Machine learning is everywhere. From the apps on our phones to the searches we conduct on Google, most people use machine learning in some capacity every single day, even if they don’t realize it.
But there’s a perception with machine learning that it’s a magical black box. You send data in, and clean data comes out, with little to no transparency as to how it works. This approach makes it easy to resolve large amounts of data quickly and at scale, but it lacks the human feedback needed to improve the models.
On the other end of the spectrum, we find processes that are 100% human-driven. Companies hire tens, even hundreds, of people, often in low-cost areas, and ask them to resolve the data and the entities in the data. Human-driven processes work, but they are labor-intensive and don’t scale.
While both of these approaches are options when it comes to mastering data, I believe that there is a middle ground. A place where the machine takes the lead and humans provide guidance and feedback to make the machine – and the results – better. This is supervised machine learning, and it’s the data mastering approach that delivers the best outcomes.
Supervised machine learning combines the best of the machine with the best a human has to offer. Machines are very good at resolving data and data entities at scale and with speed. And they don’t get tired. This is a benefit, especially as data volumes continue to grow at a rapid pace.
Humans, on the other hand, are very good at providing feedback and ensuring that the machine’s results are accurate. And the more feedback they provide, the better the machine becomes. Another benefit of human involvement is trust. When humans participate in the process and have a hand in training the machine, they are more likely to trust the data. And when they trust the data, they are much more likely to use it in analytics and to drive decisions.
Supervised Machine Learning: An Analogy
Let’s take a look at an analogy to illustrate my point: self-driving cars. Today, companies like Tesla are touting the benefits of their self-driving cars. And they believe that the black box model delivers the better outcome. This is probably the wrong ambition.
See, self-driving cars work really well…until they don’t. When they encounter a situation that they’ve never seen before, they don’t know what to do. And they don’t know how to anticipate the outcome. This happened with a Tesla. The car was driving itself, and up ahead was a stopped firetruck. The Tesla didn’t stop and ended up crashing into the fire truck. Why didn’t it stop? Because the situation was unknown to the machine and the algorithm didn’t anticipate a crash as the outcome.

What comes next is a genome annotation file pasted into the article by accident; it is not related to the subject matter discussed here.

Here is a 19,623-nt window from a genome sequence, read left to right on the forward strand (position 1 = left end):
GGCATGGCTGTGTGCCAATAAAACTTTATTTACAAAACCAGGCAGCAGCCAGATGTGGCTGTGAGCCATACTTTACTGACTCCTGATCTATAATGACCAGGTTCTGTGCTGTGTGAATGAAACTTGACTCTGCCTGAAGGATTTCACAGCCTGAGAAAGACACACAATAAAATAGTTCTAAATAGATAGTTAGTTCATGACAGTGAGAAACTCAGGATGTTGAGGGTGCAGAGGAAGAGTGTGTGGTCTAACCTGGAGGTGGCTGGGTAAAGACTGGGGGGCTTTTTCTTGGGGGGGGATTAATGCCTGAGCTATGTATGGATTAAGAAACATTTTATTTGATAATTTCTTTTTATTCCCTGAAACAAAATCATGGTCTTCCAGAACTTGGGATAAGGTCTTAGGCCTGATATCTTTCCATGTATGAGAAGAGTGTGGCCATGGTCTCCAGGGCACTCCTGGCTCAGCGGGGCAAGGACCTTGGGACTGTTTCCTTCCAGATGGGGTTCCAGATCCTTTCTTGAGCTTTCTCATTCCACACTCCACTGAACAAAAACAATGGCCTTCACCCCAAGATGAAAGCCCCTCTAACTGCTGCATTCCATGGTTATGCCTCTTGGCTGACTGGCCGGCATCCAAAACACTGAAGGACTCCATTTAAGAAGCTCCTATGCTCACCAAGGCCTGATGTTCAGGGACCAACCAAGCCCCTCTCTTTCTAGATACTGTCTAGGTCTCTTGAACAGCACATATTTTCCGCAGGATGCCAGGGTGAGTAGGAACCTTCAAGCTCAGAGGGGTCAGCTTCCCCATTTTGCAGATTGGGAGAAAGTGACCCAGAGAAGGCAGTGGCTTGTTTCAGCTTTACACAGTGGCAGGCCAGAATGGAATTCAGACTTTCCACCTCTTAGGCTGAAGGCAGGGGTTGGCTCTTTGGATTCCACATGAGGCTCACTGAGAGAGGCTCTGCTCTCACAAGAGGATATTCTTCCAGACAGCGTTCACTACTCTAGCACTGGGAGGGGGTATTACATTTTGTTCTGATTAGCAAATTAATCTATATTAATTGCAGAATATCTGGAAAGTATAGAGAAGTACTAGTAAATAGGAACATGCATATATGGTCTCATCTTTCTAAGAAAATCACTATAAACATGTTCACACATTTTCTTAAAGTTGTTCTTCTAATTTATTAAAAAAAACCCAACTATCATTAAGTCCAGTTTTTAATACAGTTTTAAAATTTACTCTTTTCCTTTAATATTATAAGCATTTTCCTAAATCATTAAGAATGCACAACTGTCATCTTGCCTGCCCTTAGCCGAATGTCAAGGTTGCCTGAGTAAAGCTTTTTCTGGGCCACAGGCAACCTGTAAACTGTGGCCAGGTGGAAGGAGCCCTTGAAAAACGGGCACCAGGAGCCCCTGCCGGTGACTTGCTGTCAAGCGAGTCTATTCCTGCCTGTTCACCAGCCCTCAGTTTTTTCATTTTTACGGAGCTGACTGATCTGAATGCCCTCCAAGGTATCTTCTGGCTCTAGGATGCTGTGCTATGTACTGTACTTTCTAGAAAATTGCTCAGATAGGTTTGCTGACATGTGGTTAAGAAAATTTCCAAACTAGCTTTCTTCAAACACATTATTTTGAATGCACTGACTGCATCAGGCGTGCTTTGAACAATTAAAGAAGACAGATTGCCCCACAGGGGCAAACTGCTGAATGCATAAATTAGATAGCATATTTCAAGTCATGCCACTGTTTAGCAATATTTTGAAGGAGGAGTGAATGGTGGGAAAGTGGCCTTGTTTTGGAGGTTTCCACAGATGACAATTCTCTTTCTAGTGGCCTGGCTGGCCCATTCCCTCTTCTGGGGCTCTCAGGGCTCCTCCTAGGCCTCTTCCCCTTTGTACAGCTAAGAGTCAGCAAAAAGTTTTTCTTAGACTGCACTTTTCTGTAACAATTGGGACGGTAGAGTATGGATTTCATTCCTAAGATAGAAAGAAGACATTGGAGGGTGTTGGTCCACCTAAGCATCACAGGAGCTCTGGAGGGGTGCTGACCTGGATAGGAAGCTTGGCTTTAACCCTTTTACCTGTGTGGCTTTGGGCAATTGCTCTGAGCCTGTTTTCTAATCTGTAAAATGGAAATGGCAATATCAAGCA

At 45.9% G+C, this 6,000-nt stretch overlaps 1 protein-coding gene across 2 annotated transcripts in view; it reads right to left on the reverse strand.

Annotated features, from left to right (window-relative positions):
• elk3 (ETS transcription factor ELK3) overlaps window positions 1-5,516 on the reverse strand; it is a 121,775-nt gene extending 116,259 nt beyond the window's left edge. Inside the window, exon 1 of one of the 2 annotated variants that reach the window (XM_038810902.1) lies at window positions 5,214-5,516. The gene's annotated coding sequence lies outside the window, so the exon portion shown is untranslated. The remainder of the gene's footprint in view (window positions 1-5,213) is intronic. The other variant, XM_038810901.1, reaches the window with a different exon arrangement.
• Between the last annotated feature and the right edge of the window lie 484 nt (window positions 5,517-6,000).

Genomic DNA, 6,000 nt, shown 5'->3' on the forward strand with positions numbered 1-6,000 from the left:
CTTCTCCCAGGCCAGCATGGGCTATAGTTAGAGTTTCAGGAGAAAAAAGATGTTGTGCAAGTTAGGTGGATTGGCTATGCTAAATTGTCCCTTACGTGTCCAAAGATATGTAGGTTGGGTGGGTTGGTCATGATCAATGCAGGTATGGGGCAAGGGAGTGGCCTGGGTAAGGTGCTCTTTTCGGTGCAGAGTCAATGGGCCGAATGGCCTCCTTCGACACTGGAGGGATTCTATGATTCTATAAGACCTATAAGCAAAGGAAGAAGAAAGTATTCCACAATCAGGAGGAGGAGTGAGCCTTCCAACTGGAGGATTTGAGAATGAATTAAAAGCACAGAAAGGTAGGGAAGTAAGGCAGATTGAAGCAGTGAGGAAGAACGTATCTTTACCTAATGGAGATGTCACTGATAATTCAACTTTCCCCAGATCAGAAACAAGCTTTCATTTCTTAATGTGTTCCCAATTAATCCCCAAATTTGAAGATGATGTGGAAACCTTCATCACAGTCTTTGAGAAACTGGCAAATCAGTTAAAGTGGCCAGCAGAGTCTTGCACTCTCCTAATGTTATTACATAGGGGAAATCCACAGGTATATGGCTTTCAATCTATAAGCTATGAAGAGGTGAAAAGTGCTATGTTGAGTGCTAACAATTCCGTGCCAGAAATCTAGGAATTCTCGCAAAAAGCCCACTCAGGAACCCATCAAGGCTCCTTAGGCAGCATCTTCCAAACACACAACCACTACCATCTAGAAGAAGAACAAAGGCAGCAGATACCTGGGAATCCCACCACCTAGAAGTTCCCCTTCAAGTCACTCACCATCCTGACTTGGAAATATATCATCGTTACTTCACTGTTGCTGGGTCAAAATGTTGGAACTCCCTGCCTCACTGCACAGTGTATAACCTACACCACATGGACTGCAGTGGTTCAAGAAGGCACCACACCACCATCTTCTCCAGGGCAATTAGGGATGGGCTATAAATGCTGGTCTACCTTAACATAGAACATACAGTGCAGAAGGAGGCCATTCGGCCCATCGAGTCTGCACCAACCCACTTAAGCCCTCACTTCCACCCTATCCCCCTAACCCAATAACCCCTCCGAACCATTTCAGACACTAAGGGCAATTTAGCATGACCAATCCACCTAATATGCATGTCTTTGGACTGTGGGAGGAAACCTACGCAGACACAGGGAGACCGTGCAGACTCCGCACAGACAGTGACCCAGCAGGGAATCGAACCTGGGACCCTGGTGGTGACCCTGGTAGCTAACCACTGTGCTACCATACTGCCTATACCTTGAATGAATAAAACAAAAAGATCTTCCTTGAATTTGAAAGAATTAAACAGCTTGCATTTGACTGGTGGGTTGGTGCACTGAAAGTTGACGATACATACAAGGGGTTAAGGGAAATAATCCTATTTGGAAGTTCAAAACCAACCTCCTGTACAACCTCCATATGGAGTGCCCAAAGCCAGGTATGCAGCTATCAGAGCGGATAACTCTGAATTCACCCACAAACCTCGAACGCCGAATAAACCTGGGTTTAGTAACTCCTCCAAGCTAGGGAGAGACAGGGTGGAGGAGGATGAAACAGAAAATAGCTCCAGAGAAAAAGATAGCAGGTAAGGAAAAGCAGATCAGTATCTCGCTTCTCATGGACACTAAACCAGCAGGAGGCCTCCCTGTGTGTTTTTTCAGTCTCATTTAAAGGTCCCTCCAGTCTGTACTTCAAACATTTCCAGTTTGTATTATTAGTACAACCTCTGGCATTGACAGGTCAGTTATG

One could also argue that fully human-driven cars are not much better. Accidents happen all the time when humans take the wheel.
But human-supervised driving is the best of both worlds. It combines the power of self-driving cars with human oversight to guide the machine when a new or unanticipated situation arises. In the case of our fire truck accident, if the human was guiding the machine, it could have applied the brake and stopped the car before it crashed. Then, moving forward, the machine would recognize that situation and know to apply the brake before it hit the fire truck.
Human-Guided, Machine Learning Data Mastering
Just like human-supervised driving delivers the best outcome, so, too, does human-guided, machine learning data mastering. Organizations benefit from the power of the machine to clean and curate data from a myriad of sources across multiple data silos while also reaping the value of human feedback to ensure that machine stays on track and delivers the best result.
Here’s an equation I like to use to illustrate how the best modern data mastering solutions work:
Modern Data Mastering = 80% machine + 10% humans + 10% rules. And that is Tamr.
Through its cloud-native, machine learning-driven approach to data mastering, Tamr provides the clean, curated data your organization needs to power analytic insight and accelerate business outcomes. With modern data mastering, you benefit from the power that machine learning provides and the valuable feedback only humans can contribute. It solves many of the challenges traditional MDM solutions cannot overcome, allowing businesses to accelerate critical analytical insights by reconciling internal and external data at scale. The result is better, more accurate data and higher levels of trust.
So remember, machine learning is great. But humans (still) need to apply.